Ethernet switching in the network is increasing steadily. The worldwide Ethernet switch market
(Layer 2/3) reached a record $7.8 billion in the fourth quarter of 2018
representing a year-over-year increase of 12.7 percent ($6.9 billion in Q4
2017). For 2018, the
Ethernet switch market took in $28.1 billion in revenues, with
year-over-year growth of 9.1 percent.2

10Gb Ethernet switch (Layer 2/3) shipments in Q4 2018 grew 14.6 percent from the same quarter a year
prior, although pricing is halting revenue increases. 100Gb Ethernet is soaring – reaching
3.8 million ports sold and gathering $1.1 billion in revenues
for Q4 2018. It now accounts for 13.6 percent of total market revenue, an 8.5
percent increase from Q4 2017.3

Fibre Channel over
Ethernet Switches

The FCoE switches, initially released in
2010, encapsulate Fiber Channel traffic over 10 GbE networks, extending existing
Fibre Channel traffic to a much higher speed networking technology. Deployment
of FCoE allows companies using FC in their storage area networks (SAN) to
leverage existing infrastructure while taking advantage of the higher seed 10
GbE network fabric. The main use of FCoE switches is in the data center to
consolidate network and storage traffic on a single network, while also
supporting dense server virtualization.

25 Gbps Channels for 40
GbE, 100 GbE, and Beyond

40 GbE has been ratified as a specification,
as has 100 GbE. The fastest single-lane connection for Ethernet is 10 Gbps.
Today, when a switch does 40 GbE, it’s a special cable that does four pairs of
fibers [that do 10 Gbps each]. Then there is the QSFP, which is a quad SFP
[connection]. So to get to 40 GbE today, it takes four lanes of [10 Gbps]
running together. 100 GbE is accomplished by taking 10 lanes of 10 Gbps.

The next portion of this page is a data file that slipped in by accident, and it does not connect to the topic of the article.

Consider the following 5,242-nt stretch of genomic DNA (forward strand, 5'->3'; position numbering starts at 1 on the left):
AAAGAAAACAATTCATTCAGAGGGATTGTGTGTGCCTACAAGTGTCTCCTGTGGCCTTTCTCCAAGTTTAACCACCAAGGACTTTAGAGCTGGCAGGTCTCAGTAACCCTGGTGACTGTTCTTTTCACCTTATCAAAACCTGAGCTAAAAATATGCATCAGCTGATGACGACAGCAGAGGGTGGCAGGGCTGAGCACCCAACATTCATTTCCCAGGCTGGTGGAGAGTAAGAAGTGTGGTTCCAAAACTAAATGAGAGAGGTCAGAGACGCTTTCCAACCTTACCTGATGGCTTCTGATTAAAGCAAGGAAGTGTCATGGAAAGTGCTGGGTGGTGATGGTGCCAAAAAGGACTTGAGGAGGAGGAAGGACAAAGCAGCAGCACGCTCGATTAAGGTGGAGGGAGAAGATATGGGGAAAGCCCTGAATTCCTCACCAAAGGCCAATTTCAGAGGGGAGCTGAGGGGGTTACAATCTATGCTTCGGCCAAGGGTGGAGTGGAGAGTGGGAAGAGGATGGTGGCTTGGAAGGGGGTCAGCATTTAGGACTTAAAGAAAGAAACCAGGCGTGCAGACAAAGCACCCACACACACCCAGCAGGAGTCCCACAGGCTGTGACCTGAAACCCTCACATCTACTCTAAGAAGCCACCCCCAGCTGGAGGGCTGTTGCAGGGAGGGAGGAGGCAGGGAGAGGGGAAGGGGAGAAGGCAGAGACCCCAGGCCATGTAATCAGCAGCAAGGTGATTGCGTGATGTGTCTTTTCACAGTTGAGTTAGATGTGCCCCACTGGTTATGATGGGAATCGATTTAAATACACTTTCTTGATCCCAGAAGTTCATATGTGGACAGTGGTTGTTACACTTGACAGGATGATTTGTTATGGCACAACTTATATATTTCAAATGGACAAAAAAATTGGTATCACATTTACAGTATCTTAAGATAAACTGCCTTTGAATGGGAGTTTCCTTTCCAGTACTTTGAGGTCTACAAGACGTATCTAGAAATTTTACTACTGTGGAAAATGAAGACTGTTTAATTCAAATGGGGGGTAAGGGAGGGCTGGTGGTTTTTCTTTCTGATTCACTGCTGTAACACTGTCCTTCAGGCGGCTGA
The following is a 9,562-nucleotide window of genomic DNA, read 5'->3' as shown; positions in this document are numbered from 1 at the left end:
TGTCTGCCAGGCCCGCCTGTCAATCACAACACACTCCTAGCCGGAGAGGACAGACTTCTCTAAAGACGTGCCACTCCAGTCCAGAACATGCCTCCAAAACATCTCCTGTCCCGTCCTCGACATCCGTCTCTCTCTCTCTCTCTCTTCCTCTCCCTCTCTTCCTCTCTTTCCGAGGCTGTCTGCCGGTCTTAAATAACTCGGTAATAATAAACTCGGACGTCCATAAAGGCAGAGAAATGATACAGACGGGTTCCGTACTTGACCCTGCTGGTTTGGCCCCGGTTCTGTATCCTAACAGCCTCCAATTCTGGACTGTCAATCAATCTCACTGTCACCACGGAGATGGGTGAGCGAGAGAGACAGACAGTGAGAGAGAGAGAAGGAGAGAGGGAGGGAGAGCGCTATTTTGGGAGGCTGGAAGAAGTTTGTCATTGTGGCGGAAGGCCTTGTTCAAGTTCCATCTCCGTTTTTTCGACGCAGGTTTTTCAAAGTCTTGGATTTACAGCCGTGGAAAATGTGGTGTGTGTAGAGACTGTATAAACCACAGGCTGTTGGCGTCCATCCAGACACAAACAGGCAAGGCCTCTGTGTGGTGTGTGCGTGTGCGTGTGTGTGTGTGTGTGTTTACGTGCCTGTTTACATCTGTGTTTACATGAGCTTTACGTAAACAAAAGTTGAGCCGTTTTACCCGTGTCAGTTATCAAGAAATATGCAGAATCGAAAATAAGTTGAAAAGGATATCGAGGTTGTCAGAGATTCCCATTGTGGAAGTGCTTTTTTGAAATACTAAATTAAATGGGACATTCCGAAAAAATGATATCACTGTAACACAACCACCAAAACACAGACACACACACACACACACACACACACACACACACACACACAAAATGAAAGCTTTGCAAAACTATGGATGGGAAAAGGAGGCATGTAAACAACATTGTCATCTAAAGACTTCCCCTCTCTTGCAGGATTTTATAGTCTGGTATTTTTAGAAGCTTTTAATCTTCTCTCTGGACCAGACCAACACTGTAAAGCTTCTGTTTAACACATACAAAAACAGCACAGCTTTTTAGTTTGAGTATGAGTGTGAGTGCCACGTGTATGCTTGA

The next actual bump in channel speed is 25 Gbps.
These are called "25/28 G" because they actually run at 28 Gbps. From an
Ethernet perspective, it will take four lanes of 25 Gbps instead of 10 lanes of
10 Gbps to get 100 GbE. It would be four times 25 Gbps. Therefore 10 lanes of 25
Gbps get 250 Gbps and 16 lanes of 25 Gbps get 400 Gbps. 

Any speed above 100 Gbps is referred to Terabit Ethernet or TbE. Standards
were developed for 400 GbE and 200 GbE in 2017. The Ethernet Alliance continues
to test and advance Ethernet technologies. A recent test of 22 participating
companies demonstrated a 95 percent success rate in testing solutions ranging
from 50 GbE to 400 GbE.4

Strategic Planning Implications

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It is difficult to generalize what any
business needs or which switch will best fill those needs. For years, analysts
and consultants routinely recommended Cisco products for any networking
situation, except the SOHO deployment. There are more companies in the
switching market today but none approach the market share or breadth of product
line of Cisco. That said, there are some vendors that compete well with Cisco in
certain segments.

Multi-vendor approaches have become more
important as interoperability between vendors’ products is better than ever with
lower price points and fewer proprietary aspects than in the past, allowing for
deployment of another vendor’s gear even in a Cisco environment. In the data
center, Juniper is offering switches with 400 GbE capabilities. For high-density
Arista provides competitive products and is even putting pressure on Cisco in
some areas. For the cloud, mobile, and Internet of Things environments, the
acquired line of Aruba Networks switches from HPE is a smart bet. Other vendors
also provide great options for environments from the data center to a campus.5

Huawei is also a powerhouse in the switch market although not as big as
Cisco. However, Huawei has come under great suspicion in the past couple of
years as US lawmakers see this company as a major security threat with potential
ties to the Chinese government. Backdoors have been hidden in certain Huawei
equipment and US government agencies are banned from using any of the company’s

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Arista Networks:

Cisco Systems:

Hewlett-Packard Enterprise:


Juniper Networks:

Nokia: https://www.nokia.com/ 


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1 "Switch and Router Revenues Set a New Record; Cisco Market
Share Still Over 50%." Synergy Research Group. February 26, 2019. 
"IDC’s Worldwide Quarterly Ethernet Switch and Router
Trackers Show Strong Growth in the Fourth Quarter and Full Year 2018." IDC. March
1, 2019. 
3 Ibid. 
4 "Latest Ethernet Alliance Plugfest Reaches New Heights of
Success." Ethernet Alliance. February 26, 2019. 
5 Jeffrey Burt. "Top Data Center Network Switching
Companies." eWeek. February 13, 2019.